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State Panel Gives Initial Approval to New Ten Commandments Monument

LITTLE ROCK, Ark. - Instead of six orange cones surrounding what's left of the Ten Commandments monument at the state capitol, four concrete posts could stand in their place to protect its replacement.

The security measure, along with repairs to the monument's base, received initial approval from a subcommittee of the Capitol Arts and Grounds Commission Tuesday.

A driver ran over the original monument in June, less than 24 hours after crews installed it.

Six months later, an exact replica is complete, but before it can resume its place on capitol grounds, the full commission has to approve the proposed changes.

"We're trying to protect it from vehicles at this point," said Gary Clements, an architect at Clements and Associates in North Little Rock. 

Clements proposed guarding the monument with four concrete posts, which he calls a minimal cost at no more than $400 each.

However, his company also has to rebuild the base, which Clements said would cost several thousand dollars.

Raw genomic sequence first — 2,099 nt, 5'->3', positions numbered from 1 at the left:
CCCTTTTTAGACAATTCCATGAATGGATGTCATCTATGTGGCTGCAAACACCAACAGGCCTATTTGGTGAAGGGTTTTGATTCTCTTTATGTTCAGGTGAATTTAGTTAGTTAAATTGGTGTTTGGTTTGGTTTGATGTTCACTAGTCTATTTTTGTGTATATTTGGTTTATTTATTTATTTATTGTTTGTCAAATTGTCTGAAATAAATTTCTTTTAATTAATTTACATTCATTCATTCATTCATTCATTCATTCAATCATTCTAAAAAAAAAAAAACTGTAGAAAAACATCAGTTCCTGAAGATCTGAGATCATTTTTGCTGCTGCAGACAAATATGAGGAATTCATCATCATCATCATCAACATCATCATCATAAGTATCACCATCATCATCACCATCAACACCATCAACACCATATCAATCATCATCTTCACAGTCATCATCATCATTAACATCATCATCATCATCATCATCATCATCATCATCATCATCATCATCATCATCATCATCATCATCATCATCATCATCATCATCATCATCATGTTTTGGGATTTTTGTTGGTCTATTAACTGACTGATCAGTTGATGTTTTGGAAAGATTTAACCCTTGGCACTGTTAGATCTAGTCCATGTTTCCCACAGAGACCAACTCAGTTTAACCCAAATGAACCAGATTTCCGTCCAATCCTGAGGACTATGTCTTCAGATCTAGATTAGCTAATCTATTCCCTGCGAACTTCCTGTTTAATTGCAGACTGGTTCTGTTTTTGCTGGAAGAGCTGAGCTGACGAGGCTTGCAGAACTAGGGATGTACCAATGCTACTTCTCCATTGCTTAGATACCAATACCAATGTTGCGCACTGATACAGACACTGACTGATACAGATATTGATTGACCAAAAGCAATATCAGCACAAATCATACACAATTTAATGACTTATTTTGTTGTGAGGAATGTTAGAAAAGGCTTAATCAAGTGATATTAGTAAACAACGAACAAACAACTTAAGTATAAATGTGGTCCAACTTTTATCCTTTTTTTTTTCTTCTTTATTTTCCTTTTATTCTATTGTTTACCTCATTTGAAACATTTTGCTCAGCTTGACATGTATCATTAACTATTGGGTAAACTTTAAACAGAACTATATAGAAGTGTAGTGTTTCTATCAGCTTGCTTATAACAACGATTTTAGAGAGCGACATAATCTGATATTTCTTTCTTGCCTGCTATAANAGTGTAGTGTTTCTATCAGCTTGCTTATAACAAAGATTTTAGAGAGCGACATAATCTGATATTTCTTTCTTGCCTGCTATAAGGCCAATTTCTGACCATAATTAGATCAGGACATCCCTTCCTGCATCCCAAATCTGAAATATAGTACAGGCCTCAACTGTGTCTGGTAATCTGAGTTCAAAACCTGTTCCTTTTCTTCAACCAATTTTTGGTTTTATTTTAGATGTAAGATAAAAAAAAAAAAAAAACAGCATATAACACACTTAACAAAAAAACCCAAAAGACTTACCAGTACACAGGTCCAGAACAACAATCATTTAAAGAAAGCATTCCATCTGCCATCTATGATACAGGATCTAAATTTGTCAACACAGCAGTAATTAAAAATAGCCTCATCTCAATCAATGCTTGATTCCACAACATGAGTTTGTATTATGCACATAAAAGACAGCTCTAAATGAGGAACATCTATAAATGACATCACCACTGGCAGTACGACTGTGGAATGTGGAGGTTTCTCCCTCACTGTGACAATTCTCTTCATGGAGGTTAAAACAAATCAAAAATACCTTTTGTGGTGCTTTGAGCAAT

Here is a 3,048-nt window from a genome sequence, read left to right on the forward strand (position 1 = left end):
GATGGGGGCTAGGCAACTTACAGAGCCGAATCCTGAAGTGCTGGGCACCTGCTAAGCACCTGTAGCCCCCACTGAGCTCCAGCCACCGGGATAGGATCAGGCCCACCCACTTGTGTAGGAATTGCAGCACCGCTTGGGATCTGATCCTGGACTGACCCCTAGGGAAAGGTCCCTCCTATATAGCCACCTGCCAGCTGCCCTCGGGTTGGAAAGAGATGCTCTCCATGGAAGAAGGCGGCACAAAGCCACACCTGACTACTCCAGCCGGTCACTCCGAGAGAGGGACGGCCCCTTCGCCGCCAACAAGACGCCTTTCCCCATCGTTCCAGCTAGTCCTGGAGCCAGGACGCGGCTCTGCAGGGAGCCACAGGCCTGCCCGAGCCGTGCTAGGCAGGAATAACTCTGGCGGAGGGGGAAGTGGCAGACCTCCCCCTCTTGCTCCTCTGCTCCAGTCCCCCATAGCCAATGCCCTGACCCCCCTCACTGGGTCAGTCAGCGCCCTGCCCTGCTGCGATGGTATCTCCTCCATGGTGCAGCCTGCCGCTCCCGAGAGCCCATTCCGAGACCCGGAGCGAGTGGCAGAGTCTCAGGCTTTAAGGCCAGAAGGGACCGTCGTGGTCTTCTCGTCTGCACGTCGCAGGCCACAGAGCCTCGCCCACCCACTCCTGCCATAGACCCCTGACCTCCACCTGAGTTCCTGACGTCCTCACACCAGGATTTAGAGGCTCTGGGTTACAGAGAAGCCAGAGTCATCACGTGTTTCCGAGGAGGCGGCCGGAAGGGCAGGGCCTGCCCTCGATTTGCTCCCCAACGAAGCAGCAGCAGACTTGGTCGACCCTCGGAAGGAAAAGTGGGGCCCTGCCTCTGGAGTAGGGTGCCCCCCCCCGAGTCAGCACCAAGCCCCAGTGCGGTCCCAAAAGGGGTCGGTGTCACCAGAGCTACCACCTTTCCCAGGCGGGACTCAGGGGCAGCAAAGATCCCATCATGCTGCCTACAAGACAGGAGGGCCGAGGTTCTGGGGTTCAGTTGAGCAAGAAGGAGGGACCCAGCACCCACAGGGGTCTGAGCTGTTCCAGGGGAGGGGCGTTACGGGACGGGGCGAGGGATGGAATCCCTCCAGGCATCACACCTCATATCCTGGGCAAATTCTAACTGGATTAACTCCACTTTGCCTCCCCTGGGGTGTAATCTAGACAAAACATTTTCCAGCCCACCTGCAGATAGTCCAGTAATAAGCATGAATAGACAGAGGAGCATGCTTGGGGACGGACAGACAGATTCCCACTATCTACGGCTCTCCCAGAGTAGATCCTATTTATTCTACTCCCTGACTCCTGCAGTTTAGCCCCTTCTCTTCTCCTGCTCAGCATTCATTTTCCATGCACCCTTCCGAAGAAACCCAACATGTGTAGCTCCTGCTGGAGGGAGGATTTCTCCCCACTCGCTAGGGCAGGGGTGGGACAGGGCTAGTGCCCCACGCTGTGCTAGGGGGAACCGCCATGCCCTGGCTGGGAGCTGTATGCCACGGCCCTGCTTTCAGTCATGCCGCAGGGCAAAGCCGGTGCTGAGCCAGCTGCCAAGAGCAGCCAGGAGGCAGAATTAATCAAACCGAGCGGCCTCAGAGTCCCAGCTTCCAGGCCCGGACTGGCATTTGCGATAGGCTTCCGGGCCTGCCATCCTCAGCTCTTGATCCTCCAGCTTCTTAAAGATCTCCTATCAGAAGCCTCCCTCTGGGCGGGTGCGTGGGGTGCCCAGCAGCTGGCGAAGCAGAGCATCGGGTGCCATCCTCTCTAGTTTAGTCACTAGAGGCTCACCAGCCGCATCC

"The car caused cracks to go through it," he said.

Taxpayers won't foot the bill though. Just like the original monument, private donations to the American History and Heritage Foundation will fund the replacement, repairs and security.

"We had a lot of people step up, really from all over the country, and said they wanted to help out with those particular measures," said St. Sen. Jason Rapert, R-Conway. 

Sen. Rapert, who led the push to bring the monument to the capitol, could not give an exact price tag but said the foundation has raised all of the money needed.

"Hopefully now, we won't have to deal with someone that is unstable who would carry out an act of violence like what happened with the monument originally," Rapert said. 

If approved, the barriers still won't keep people out, but Clements said that's kind of the point.

"We never anticipated putting a heavy fence or anything around it because it's just so inappropriate," he said. "It still needs to be accessible to the people. They also have security here from police. There's plenty of cameras pointing to it as well."

A public comment hearing on the proposed changes will be held Thursday before they go before the full commission next week.

Chris Powell, the spokesperson for the Arkansas Secretary of State, doesn't anticipate any issues.

Clements said his crew would begin construction as soon as the changes receive approval. 

Sen. Rapert is confident nothing will stand in the monument's way, hoping to see it standing tall once again by the first of the new year. 

"You can bring in the devil himself," he said. "It's not going to make a difference." 

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